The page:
Our specialist lawyers have attended many mediations (with one in particular lasting over 24 hours straight!) alongside our clients, industry leading experts and the UK’s top QCs to achieve fantastic settlement results.
Arbitration is generally not deployed in professional negligence claims (and certainly does not occur as often as Mediation).
Early Neutral Evaluation
This is a rare form of ADR in the majority of professional negligence claims and is usually only offered by defendants facing a weak claim from an inexperienced litigator or litigant in person.
Adjudication is the binding determination of the claim (unlike for Early Neutral Evaluation which is non-binding), or on particular issues (for example on whether a duty of care is owed in the first place or whether the claimant has failed to mitigate its’ loss(es)) by an independent third party (the Adjudicator). Adjudication offers flexibility in that the parties are able to agree the precise terms of the adjudicator’s reference and whether or not the adjudicators’ decision will be binding.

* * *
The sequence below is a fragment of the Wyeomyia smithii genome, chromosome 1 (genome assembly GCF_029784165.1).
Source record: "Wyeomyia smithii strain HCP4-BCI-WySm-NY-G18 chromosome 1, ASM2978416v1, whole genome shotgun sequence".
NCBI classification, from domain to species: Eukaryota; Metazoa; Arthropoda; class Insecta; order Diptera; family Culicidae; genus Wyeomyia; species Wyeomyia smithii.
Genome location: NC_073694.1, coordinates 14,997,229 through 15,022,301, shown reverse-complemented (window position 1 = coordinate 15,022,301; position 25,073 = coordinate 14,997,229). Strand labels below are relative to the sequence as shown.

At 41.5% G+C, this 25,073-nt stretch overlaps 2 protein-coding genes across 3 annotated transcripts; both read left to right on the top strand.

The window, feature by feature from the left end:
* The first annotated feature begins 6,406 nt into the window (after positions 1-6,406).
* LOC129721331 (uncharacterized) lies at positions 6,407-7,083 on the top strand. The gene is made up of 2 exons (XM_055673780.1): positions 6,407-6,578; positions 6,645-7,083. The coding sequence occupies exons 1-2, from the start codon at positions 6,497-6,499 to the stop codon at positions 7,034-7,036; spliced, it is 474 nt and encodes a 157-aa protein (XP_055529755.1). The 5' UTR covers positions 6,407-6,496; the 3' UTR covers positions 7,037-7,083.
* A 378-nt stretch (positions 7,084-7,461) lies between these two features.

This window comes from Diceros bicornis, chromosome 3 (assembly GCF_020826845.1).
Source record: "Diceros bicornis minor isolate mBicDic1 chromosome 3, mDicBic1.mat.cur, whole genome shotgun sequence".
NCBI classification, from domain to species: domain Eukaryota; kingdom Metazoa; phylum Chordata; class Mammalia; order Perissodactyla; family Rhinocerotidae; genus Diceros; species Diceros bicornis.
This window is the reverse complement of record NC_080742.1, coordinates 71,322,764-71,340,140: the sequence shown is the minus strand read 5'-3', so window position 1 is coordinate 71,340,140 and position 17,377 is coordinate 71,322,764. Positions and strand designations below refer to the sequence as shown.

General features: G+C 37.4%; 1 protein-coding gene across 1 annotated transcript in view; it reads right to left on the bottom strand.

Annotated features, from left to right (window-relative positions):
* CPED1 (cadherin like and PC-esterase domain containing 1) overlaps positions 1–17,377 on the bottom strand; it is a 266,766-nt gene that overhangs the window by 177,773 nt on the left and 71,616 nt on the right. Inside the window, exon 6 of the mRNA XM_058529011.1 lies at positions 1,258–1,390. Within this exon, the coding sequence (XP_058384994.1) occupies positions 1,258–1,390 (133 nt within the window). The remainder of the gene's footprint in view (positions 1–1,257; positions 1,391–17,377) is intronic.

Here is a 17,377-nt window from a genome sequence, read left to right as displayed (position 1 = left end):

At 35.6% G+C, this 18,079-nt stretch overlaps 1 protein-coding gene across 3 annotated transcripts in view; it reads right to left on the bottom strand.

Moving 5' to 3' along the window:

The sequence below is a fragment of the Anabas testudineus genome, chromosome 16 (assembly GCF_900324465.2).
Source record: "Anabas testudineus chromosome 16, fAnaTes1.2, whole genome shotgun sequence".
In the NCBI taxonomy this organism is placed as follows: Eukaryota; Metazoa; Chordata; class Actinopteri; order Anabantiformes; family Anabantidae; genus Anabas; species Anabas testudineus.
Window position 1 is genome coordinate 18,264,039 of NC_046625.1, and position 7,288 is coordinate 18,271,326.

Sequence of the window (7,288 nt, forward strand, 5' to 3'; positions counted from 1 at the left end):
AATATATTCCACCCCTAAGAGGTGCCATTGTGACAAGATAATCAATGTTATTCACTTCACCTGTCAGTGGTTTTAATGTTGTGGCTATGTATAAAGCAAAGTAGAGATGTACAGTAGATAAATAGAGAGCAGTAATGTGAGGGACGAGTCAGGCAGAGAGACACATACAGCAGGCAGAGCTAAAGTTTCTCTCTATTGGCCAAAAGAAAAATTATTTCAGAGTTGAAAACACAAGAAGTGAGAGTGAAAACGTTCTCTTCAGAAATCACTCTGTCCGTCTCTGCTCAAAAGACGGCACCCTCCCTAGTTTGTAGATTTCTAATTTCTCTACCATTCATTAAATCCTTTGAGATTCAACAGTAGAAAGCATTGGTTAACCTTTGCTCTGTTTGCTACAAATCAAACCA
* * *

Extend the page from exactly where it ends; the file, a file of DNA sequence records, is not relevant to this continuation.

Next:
Adjudication is relatively rare (except for in construction related disputes where Adjudication is more common). However after the completion of the Adjudication Pilot for Professional Negligence Claims supported by the Ministry of Justice, the requirement to consider whether the dispute is suitable for adjudication has been added to the professional negligence PAP in May 2018.
In May 2019, the Professional Negligence Bar Association launched a voluntary adjudication scheme for professional negligence disputes. This allows for disputes to be determined by an Adjudicator who can be either nominated by the Chairman of the PNBA (Caroline Harrison QC) or by the parties. The Adjudication scheme rules can be downloaded here.
Adjudication is generally best suited to low value claims or claims where the facts and legal issues involved are relatively straightforward.